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Bengals and Steelers and Madness

From NBC SportsWorld:

Pro football is a savage Rorschach test, where some fans see outlines of angels, some see the outline of devils and the referees see clouds.

Official Decision

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31 Responses to Bengals and Steelers and Madness

  1. mmaattw says:

    All we can ask from officials in any sport is to be consistent. Shawn Williams was called for an illegal hit earlier on what appeared to be clean. That call and the Shazier non-call are what angered the Bengal players.

    • I have seen this sentiment stated many times, and I must respectfully disagree. Calling every pitch that is 2 feet outside a strike is consistent, but completely unacceptable to me. I do agree that we can’t expect the refs (in any sport) to get EVERY call right, and that consistency is required, but not sufficient, in my opinion.

    • Vernon says:

      I have yet to hear anybody talk about the non call when nucklehead ran back into the tunnel. Delay of Game or unsportsmanlike conduct, take your pick but a flag should’ve been thrown for that. Not our fault y’all snatched defeat from the jaws of victory. We don’t call y’all the bungles for nothing. Thank you and we’ll keep playing.

    • Ryan shaziers hit on Bernard was totally legsl. He was not a defenless receiver, he was a runner who took a few steps and shaziers hit was clean. Vicious but clean

  2. Phil Royce says:

    I understand that the Bengals want to blame the officials. However, perhaps they shouldn’t turn the ball over 4 times and drop a couple of third down passes that would have extended drives.

    • Or fumble instead of running out the clock, and commit a double unsportsmanlike conduct penalty at the end of the game to setup the winning field goal. The Pacman pentalty was far more damaging because it put the Steelers in easy field goal range. That was on Pacman, not the refs. Referees aside, the Bengals had the ability to win the game easily if they just executed basic plays & kept their heads.

  3. BenGal says:

    Thank you for writing an nonbiased review of the game. I was wondering if I was the only person who actually watched the game. Listening to media describe the events of the game is so very tragic. In a game where both teams were brutal, the Cincinnati Bengals seem to be the only villain. In full disclosure, I am a Bengals fan. I am not proud of the actions late in the game, but I saw two teams battling ruthlessly. Even the Steelers coaches got in on the action. However, I do believe the refs made terrible decisions that led to the heightened emotions on both sides of the ball. If the refs kept the game in better control, this would not have happened. I am also sickened by the fact that the Steelers gave the game ball to Joey Porter! Neither team deserves to make the playoffs.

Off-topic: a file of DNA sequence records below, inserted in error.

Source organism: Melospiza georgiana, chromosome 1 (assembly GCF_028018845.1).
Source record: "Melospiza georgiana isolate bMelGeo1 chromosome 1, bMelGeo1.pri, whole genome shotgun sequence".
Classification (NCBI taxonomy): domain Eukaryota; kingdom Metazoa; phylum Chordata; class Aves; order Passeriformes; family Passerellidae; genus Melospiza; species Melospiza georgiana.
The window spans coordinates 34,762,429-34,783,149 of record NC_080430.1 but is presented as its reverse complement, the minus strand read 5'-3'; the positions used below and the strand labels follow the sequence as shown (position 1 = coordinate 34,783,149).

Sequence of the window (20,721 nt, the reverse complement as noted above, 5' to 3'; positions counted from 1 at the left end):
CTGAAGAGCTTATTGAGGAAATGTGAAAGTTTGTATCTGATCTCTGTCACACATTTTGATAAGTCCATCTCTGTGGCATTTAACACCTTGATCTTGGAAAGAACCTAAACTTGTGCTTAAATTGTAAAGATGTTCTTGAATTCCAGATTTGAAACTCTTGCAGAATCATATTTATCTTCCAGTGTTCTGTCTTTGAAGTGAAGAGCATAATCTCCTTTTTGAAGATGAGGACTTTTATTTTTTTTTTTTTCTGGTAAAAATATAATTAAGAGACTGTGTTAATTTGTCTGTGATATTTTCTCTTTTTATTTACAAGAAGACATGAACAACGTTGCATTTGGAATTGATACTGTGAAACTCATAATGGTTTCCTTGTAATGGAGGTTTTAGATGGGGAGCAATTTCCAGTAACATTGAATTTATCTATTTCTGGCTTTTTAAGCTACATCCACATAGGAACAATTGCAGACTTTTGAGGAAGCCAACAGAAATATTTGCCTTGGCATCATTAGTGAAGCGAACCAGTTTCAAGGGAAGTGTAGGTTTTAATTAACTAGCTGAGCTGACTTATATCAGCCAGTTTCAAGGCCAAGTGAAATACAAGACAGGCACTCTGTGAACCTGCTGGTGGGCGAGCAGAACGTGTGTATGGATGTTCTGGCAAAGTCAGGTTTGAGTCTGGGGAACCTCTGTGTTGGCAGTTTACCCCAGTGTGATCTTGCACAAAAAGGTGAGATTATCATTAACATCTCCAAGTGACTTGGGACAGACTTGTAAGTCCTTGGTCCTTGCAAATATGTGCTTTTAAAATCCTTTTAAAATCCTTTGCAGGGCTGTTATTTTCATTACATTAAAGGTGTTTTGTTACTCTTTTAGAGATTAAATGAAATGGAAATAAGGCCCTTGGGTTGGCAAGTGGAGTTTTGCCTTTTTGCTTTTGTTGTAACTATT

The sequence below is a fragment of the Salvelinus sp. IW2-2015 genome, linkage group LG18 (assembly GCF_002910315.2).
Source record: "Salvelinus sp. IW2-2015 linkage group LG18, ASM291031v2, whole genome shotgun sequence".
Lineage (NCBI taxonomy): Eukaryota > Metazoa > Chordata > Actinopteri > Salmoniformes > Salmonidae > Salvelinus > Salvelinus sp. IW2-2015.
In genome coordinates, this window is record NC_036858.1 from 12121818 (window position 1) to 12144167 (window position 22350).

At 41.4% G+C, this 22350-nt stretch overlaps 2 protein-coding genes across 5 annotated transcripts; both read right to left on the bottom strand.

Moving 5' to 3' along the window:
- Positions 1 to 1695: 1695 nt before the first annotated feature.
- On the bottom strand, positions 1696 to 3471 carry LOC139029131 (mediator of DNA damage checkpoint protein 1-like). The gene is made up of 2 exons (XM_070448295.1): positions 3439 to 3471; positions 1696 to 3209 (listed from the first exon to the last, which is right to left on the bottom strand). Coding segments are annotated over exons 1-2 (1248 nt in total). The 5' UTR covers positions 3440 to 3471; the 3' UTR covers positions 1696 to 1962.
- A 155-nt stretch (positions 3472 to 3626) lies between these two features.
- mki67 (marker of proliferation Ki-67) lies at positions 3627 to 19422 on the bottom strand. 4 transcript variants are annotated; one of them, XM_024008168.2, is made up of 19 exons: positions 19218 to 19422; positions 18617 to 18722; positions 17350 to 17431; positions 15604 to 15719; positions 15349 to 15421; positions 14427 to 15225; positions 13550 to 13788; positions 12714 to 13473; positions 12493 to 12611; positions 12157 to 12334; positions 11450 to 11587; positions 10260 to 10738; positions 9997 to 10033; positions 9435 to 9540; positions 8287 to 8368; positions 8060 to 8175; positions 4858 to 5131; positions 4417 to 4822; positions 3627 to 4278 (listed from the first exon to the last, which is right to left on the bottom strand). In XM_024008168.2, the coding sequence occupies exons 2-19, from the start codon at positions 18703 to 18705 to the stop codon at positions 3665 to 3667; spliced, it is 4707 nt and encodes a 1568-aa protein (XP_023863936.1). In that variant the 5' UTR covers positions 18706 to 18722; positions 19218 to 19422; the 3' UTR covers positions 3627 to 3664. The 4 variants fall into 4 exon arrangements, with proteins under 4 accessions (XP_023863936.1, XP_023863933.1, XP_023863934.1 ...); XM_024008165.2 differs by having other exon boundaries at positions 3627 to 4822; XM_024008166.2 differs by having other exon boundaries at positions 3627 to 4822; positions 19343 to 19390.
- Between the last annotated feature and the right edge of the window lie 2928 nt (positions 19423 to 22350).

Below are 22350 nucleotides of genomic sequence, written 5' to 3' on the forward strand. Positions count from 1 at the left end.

• steelerfan4life says:

      I’m a Steelers’ fan and my feelings are that the NFL players get paid to do their jobs and they allow testosterone to cloud their judgment — especially in Saturday’s game. The officials have their jobs and call games wherein I have seen plenty of mistakes made by officials throughout the years, but they did the best that they could do given the situation. It is not the referees fault. It the players themselves. These are supposed to be grown a** men. Spitting on people, stepping, kicking and/or kneeing a player after they are physically down, trying to decapitate a player, lowering your head to hit a player. Some players are better than others in controlling their emotions. Those players and any other players out there that cannot play by the rules should not be allowed to play in the NFL at all. That is a given in other job out here in the world. If we cannot comply we are out of a job — so why is so different for them. The NFL is trying to clean up it’s image and personally I don’t believe Burfict and anyone like him fits that image! I do not care what team it is, act like adults and do your jobs within the confines of the Rules!

      • BenGal says:

        Then by your comments, I assume you think Shazier should not be allowed in the NFL as either. He hit Gio Benard with the crown of his helmet and celebrated on the sideline while Gio Benard was lifeless on the field.

  4. Roberto says:

    Maybe your recent attempt to become a Browns fan has impacted your judgment, but comparing what Shazier and Porter did to what Burfick and Jones did is way off base. Calling the Steelers a “dirty” team without any evidence is inexcuseable. Only one team was out of control on Saturday night and that team will get exactly what it deserves – yet another playoff loss and (I hope) multiple suspensions and fines.